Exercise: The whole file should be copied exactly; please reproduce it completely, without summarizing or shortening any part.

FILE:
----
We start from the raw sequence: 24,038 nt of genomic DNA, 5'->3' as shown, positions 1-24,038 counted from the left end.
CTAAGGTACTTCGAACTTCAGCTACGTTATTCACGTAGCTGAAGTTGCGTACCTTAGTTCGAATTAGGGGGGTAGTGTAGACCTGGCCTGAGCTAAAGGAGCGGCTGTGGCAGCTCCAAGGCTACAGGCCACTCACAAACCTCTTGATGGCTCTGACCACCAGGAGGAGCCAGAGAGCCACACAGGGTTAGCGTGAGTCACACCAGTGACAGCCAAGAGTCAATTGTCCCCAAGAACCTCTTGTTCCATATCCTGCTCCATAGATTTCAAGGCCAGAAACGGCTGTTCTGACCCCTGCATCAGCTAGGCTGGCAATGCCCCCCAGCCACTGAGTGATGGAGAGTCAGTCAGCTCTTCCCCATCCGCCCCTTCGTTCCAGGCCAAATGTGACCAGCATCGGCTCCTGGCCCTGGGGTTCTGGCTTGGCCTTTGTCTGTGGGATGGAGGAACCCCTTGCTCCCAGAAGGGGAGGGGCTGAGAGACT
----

We start from the raw sequence: 24,038 nt of genomic DNA, 5'->3' as shown, positions 1-24,038 counted from the left end.
CTAAGGTACTTCGAACTTCAGCTACGTTATTCACGTAGCTGAAGTTGCGTACCTTAGTTCGAATTAGGGGGGTAGTGTAGACCTGGCCTGAGCTAAAGGAGCGGCTGTGGCAGCTCCAAGGCTACAGGCCACTCACAAACCTCTTGATGGCTCTGACCACCAGGAGGAGCCAGAGAGCCACACAGGGTTAGCGTGAGTCACACCAGTGACAGCCAAGAGTCAATTGTCCCCAAGAACCTCTTGTTCCATATCCTGCTCCATAGATTTCAAGGCCAGAAACGGCTGTTCTGACCCCTGCATCAGCTAGGCTGGCAATGCCCCCCAGCCACTGAGTGATGGAGAGTCAGTCAGCTCTTCCCCATCCGCCCCTTCGTTCCAGGCCAAATGTGACCAGCATCGGCTCCTGGCCCTGGGGTTCTGGCTTGGCCTTTGTCTGTGGGATGGAGGAACCCCTTGCTCCCAGAAGGGGAGGGGCTGAGAGACT